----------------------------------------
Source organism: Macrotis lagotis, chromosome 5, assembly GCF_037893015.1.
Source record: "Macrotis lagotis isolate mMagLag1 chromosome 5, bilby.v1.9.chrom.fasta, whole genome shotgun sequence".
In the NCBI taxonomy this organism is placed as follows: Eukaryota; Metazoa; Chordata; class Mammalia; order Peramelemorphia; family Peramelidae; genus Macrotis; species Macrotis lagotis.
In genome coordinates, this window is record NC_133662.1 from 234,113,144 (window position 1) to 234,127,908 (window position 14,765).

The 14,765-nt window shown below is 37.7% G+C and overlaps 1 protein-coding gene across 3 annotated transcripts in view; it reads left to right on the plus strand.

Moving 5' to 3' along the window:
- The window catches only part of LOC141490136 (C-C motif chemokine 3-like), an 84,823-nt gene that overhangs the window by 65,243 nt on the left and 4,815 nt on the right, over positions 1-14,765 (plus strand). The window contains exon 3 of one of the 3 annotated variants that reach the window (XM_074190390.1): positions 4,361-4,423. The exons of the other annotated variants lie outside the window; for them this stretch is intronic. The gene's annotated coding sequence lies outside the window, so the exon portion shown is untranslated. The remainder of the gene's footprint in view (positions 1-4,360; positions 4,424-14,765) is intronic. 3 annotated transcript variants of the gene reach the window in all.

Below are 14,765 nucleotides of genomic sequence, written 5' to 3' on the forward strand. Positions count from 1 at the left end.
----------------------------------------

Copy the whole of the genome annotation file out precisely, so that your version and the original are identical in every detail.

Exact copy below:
Source organism: Macrotis lagotis, chromosome 5, assembly GCF_037893015.1.
Source record: "Macrotis lagotis isolate mMagLag1 chromosome 5, bilby.v1.9.chrom.fasta, whole genome shotgun sequence".
In the NCBI taxonomy this organism is placed as follows: Eukaryota; Metazoa; Chordata; class Mammalia; order Peramelemorphia; family Peramelidae; genus Macrotis; species Macrotis lagotis.
In genome coordinates, this window is record NC_133662.1 from 234,113,144 (window position 1) to 234,127,908 (window position 14,765).

The 14,765-nt window shown below is 37.7% G+C and overlaps 1 protein-coding gene across 3 annotated transcripts in view; it reads left to right on the plus strand.

Moving 5' to 3' along the window:
- The window catches only part of LOC141490136 (C-C motif chemokine 3-like), an 84,823-nt gene that overhangs the window by 65,243 nt on the left and 4,815 nt on the right, over positions 1-14,765 (plus strand). The window contains exon 3 of one of the 3 annotated variants that reach the window (XM_074190390.1): positions 4,361-4,423. The exons of the other annotated variants lie outside the window; for them this stretch is intronic. The gene's annotated coding sequence lies outside the window, so the exon portion shown is untranslated. The remainder of the gene's footprint in view (positions 1-4,360; positions 4,424-14,765) is intronic. 3 annotated transcript variants of the gene reach the window in all.

Below are 14,765 nucleotides of genomic sequence, written 5' to 3' on the forward strand. Positions count from 1 at the left end.